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NEW YORK (Reuters Health) – A new study breaks down the excess risk of new primary malignancies in survivors of adolescent and young adult (AYA) cancers by the type of the first cancer, helping to inform surveillance efforts.

“Lung cancer accounted for a substantial proportion of the excess number of cancers observed after all AYA cancers investigated in detail,” Dr. Michael M. Hawkins from the Center for Childhood Cancer Survivor Studies at the University of Birmingham, U.K., told Reuters Health by email.

Previous studies have estimated that survivors of AYA cancer have a rate of subsequent primary neoplasms as much as 3.1 times higher than that expected for the general population.

Dr. Hawkins’s team used data from the Teenage and Young Adult Cancer Survivor Study (TYACSS) to calculate the risks of all and specific subsequent primary neoplasms after each type of AYA cancer and to explore variation in these risks in relation to years from diagnosis, age at diagnosis, decade of diagnosis and sex.

During more than 2.6 million person-years of follow-up (median follow-up, 16.8 years), 6% of survivors had a subsequent primary neoplasm, including 15% of breast-cancer survivors, 14% of cervical-cancer survivors, 13% of Hodgkin-lymphoma survivors and 12% of testicular-cancer survivors.

The most common subsequent primary neoplasms after female breast cancer were lung cancer, ovarian cancer, uterine cancer, other female genital cancers, colorectal cancer and melanoma.

Breast, lung, colorectal and bladder cancers were most common after cervical cancer. Prostate, colorectal, bladder and lung cancer were most common after testicular cancer.

Breast and lung cancer were the most common subsequent primary neoplasms among female Hodgkin-lymphoma survivors, whereas lung cancer was the most common subsequent primary neoplasm among male Hodgkin-lymphoma survivors, the researchers report in The Lancet Oncology, online February 20.

Among patients who survived at least 30 years from diagnosis of cervical cancer, testicular cancer, Hodgkin’s lymphoma in women, breast cancer, and Hodgkin lymphoma in men, these few subsequent primary neoplasms accounted for 82%, 61%, 58%, 45%, and 41% of the total excess number of neoplasms, respectively.

The burden of the excess number of neoplasms beyond 30 years from diagnosis accounted for by lung cancer was substantial and apparent across all AYA cancers investigated.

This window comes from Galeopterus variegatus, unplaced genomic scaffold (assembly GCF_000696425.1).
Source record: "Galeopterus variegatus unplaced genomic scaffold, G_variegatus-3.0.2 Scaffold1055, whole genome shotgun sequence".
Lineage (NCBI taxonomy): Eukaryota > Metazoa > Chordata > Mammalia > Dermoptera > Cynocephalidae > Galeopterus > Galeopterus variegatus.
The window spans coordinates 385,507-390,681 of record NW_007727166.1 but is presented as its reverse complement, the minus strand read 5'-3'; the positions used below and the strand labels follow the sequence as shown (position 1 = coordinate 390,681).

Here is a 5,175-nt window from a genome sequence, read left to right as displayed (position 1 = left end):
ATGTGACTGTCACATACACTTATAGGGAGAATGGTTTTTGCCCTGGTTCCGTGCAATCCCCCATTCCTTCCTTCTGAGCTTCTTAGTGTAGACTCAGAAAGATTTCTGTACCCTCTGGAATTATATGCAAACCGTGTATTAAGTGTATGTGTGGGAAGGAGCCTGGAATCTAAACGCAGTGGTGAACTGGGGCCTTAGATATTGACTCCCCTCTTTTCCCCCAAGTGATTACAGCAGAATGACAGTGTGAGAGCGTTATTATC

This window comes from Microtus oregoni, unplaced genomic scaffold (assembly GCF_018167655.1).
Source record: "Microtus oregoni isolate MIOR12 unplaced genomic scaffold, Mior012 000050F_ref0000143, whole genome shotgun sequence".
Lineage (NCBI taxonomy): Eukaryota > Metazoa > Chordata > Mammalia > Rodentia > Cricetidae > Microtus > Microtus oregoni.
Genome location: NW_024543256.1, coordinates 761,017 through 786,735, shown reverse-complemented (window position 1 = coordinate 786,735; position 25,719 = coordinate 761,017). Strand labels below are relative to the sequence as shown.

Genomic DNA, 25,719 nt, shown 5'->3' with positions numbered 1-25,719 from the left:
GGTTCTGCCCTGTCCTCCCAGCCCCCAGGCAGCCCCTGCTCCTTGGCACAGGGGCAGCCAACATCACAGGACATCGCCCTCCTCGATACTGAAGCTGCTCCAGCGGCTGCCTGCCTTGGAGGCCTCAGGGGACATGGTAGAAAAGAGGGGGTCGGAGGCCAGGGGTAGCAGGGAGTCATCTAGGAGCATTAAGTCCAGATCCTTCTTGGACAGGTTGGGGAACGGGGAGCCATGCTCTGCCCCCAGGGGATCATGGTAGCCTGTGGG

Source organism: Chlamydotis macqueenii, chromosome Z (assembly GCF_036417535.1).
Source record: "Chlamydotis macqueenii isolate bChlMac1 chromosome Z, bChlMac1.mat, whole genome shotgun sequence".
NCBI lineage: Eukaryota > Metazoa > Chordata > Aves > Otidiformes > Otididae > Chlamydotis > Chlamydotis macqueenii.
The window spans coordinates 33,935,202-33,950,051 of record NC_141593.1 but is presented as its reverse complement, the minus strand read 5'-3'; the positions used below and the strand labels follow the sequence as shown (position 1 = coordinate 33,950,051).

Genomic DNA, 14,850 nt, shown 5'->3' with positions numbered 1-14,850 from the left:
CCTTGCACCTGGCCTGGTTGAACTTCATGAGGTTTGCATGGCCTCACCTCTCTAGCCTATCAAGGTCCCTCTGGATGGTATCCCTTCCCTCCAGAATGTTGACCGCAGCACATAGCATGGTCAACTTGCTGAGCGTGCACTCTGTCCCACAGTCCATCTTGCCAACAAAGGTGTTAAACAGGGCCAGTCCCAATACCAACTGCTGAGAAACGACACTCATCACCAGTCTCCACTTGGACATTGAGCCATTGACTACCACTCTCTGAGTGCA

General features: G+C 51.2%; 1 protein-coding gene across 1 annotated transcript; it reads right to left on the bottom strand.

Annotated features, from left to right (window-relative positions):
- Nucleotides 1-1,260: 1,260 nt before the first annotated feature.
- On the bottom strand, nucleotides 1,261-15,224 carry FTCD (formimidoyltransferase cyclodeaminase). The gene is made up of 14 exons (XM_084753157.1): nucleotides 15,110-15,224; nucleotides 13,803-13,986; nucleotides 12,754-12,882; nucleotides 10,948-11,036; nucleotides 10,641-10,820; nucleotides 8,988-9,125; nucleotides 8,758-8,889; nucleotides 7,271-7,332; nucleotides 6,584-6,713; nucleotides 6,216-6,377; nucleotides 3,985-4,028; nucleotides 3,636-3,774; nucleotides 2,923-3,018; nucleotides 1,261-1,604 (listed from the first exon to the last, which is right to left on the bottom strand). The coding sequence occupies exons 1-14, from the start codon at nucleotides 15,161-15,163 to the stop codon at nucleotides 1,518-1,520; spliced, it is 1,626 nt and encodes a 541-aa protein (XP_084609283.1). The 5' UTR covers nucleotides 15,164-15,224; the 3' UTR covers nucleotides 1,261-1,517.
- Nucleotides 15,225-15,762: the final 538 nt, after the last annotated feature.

Neither age at diagnosis nor decade of diagnosis was systematically associated with excess subsequent primary neoplasms, except for age at diagnosis for breast cancer after female Hodgkin lymphoma and decade of diagnosis for lung cancer after male Hodgkin lymphoma.

These findings “provide an evidence base to guide surveillance efforts,” Dr. Hawkins said.

“Description of risk is only a first step towards the ultimate goal of improving the quantity and quality of life for survivors of AYA cancer,” writes Dr. Sumit Gupta from the Hospital for Sick Children, in Toronto, Canada, in an accompanying editorial. “Studies that identify effective interventions for this population, whether in the prevention, screening, or treatment of late effects, are crucial. Determining what health-care delivery models maximize uptake of such interventions in a population known to face substantial barriers to access will also be necessary.”

Dr. Theresa H. Keegan from UC Davis Comprehensive Cancer Center, in Sacramento, California, who was not involved in the research, told Reuters Health by email, “This study identifies the excess risk of specific subsequent cancers by types of first cancer in 5-year survivors, informing tailored surveillance for subsequent cancers in this population.”

Dr. Yasushi Ishida from Ehime Prefectural Central Hospital, in Japan, has studied secondary cancers after a childhood cancer diagnosis. He told Reuters Health by email, “I’m surprised that lung cancer accounted for a high proportion of subsequent primary neoplasms across all AYA-cancer survivors.”

“The prognosis of lung cancer is not good,” said Dr. Ishida, who was not involved in the new work. “We should identify the population at high-risk of lung cancer more specifically in the future and make surveillance to find it at an early stage.”


Lancet Oncol 2019.

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